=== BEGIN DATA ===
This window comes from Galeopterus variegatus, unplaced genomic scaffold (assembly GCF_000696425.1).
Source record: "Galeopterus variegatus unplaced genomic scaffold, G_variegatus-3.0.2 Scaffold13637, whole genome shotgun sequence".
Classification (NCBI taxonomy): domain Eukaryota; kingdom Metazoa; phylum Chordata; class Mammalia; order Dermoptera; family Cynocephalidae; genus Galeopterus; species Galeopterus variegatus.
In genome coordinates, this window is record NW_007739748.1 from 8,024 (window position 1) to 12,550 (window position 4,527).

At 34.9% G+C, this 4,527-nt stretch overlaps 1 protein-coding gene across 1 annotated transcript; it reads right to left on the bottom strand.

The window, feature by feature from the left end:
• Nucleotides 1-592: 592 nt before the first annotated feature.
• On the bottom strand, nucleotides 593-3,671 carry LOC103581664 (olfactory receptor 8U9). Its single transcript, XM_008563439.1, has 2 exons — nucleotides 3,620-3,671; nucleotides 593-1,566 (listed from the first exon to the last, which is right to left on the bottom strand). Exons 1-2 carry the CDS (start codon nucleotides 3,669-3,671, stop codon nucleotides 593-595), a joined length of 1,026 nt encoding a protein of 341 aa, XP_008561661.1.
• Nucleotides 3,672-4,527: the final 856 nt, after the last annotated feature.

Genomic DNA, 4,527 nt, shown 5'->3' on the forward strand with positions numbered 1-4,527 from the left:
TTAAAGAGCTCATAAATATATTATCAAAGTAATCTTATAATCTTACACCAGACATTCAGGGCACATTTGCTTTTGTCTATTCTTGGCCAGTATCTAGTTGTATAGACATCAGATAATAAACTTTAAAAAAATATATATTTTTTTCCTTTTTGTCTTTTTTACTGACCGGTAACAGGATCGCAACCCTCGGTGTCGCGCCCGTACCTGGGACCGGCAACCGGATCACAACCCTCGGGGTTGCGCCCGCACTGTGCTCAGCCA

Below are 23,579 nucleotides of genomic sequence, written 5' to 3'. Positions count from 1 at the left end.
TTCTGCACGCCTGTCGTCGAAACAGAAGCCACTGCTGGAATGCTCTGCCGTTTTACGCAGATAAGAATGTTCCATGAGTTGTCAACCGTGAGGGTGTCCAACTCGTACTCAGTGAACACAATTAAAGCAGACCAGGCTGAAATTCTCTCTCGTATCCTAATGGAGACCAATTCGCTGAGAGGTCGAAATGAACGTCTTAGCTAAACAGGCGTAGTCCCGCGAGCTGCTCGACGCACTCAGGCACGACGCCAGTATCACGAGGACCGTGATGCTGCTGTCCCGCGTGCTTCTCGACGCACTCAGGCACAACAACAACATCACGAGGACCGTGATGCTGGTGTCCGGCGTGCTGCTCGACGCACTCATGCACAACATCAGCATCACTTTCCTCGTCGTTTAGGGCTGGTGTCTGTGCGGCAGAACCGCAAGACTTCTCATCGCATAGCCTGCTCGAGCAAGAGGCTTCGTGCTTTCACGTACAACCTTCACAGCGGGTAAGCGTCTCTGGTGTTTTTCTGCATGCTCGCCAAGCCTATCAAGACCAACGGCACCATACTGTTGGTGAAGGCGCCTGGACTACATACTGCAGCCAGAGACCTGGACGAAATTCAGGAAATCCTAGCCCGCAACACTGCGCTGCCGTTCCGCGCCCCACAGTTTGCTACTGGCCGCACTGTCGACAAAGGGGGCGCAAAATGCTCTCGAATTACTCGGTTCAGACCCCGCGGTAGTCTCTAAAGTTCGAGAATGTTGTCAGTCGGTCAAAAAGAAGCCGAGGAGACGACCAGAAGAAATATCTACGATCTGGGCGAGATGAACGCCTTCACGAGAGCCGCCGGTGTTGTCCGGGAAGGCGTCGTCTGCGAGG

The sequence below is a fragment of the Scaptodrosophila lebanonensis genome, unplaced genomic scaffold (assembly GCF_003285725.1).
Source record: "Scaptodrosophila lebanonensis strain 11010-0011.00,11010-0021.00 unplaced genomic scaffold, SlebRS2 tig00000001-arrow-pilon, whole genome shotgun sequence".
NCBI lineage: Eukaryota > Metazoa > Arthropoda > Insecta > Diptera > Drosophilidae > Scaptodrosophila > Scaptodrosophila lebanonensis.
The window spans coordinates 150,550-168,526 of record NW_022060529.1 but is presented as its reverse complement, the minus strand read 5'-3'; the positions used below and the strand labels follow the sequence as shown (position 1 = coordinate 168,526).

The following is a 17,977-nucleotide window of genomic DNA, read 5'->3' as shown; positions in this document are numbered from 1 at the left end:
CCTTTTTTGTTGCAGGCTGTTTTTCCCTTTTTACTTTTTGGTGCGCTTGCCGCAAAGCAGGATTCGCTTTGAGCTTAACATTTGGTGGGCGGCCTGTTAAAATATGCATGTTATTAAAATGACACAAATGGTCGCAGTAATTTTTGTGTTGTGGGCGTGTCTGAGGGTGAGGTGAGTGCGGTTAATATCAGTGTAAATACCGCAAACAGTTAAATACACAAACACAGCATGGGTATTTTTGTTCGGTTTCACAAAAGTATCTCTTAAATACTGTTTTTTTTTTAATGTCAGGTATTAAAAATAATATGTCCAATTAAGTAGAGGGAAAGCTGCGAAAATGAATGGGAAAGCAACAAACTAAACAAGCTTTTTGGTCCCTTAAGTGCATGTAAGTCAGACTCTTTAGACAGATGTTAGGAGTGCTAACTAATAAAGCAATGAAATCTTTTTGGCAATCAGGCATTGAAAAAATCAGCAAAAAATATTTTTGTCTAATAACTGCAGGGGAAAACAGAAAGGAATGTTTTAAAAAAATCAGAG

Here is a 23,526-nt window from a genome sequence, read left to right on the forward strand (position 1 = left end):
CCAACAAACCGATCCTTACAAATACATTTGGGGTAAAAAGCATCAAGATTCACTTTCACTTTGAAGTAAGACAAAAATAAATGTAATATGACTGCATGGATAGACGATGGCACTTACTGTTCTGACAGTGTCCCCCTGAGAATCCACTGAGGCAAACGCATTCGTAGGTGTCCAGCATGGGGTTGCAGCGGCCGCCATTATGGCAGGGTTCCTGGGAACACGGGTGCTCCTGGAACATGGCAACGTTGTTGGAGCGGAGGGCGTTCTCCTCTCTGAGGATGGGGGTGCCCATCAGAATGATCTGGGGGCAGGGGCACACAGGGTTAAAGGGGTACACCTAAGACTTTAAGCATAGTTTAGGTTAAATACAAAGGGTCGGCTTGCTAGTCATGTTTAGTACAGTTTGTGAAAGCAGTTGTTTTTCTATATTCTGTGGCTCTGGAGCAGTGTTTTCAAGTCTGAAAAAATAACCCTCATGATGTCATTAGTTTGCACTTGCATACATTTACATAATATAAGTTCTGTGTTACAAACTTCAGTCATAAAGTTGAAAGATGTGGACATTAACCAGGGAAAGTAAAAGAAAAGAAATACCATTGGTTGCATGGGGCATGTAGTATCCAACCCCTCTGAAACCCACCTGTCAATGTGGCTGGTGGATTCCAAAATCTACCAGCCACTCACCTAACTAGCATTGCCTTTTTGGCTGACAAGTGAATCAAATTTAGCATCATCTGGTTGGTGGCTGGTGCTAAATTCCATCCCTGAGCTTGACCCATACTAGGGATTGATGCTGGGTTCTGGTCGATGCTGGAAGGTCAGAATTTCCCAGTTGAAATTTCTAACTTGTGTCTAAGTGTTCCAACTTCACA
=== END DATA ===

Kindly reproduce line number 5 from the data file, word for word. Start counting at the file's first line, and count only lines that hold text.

At 34.9% G+C, this 4,527-nt stretch overlaps 1 protein-coding gene across 1 annotated transcript; it reads right to left on the bottom strand.